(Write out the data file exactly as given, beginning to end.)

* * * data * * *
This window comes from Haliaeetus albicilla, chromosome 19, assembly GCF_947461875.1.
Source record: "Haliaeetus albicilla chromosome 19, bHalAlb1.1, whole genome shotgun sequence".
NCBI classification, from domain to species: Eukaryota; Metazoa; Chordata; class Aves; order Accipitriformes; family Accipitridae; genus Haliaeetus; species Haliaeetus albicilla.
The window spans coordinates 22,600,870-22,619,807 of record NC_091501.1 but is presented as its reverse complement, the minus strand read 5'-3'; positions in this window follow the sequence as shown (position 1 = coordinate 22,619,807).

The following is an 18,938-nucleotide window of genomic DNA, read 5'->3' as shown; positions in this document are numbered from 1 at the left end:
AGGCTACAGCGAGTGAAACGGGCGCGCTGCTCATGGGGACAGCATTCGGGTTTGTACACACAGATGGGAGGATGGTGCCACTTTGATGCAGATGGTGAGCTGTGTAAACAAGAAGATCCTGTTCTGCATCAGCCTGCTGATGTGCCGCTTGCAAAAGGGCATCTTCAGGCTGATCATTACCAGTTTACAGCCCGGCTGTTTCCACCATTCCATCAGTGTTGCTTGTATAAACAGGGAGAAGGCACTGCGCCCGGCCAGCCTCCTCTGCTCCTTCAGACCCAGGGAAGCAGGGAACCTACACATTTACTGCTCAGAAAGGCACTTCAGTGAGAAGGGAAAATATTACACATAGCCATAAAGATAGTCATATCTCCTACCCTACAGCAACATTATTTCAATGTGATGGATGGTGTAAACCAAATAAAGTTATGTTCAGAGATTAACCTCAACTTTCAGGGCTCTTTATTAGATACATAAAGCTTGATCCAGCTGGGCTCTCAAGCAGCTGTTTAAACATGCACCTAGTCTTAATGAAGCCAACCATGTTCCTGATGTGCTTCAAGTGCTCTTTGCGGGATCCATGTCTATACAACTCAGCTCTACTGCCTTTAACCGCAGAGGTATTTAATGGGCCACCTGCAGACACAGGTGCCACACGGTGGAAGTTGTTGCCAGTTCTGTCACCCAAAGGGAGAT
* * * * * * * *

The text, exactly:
This window comes from Haliaeetus albicilla, chromosome 19, assembly GCF_947461875.1.
Source record: "Haliaeetus albicilla chromosome 19, bHalAlb1.1, whole genome shotgun sequence".
NCBI classification, from domain to species: Eukaryota; Metazoa; Chordata; class Aves; order Accipitriformes; family Accipitridae; genus Haliaeetus; species Haliaeetus albicilla.
The window spans coordinates 22,600,870-22,619,807 of record NC_091501.1 but is presented as its reverse complement, the minus strand read 5'-3'; positions in this window follow the sequence as shown (position 1 = coordinate 22,619,807).

The following is an 18,938-nucleotide window of genomic DNA, read 5'->3' as shown; positions in this document are numbered from 1 at the left end:
AGGCTACAGCGAGTGAAACGGGCGCGCTGCTCATGGGGACAGCATTCGGGTTTGTACACACAGATGGGAGGATGGTGCCACTTTGATGCAGATGGTGAGCTGTGTAAACAAGAAGATCCTGTTCTGCATCAGCCTGCTGATGTGCCGCTTGCAAAAGGGCATCTTCAGGCTGATCATTACCAGTTTACAGCCCGGCTGTTTCCACCATTCCATCAGTGTTGCTTGTATAAACAGGGAGAAGGCACTGCGCCCGGCCAGCCTCCTCTGCTCCTTCAGACCCAGGGAAGCAGGGAACCTACACATTTACTGCTCAGAAAGGCACTTCAGTGAGAAGGGAAAATATTACACATAGCCATAAAGATAGTCATATCTCCTACCCTACAGCAACATTATTTCAATGTGATGGATGGTGTAAACCAAATAAAGTTATGTTCAGAGATTAACCTCAACTTTCAGGGCTCTTTATTAGATACATAAAGCTTGATCCAGCTGGGCTCTCAAGCAGCTGTTTAAACATGCACCTAGTCTTAATGAAGCCAACCATGTTCCTGATGTGCTTCAAGTGCTCTTTGCGGGATCCATGTCTATACAACTCAGCTCTACTGCCTTTAACCGCAGAGGTATTTAATGGGCCACCTGCAGACACAGGTGCCACACGGTGGAAGTTGTTGCCAGTTCTGTCACCCAAAGGGAGAT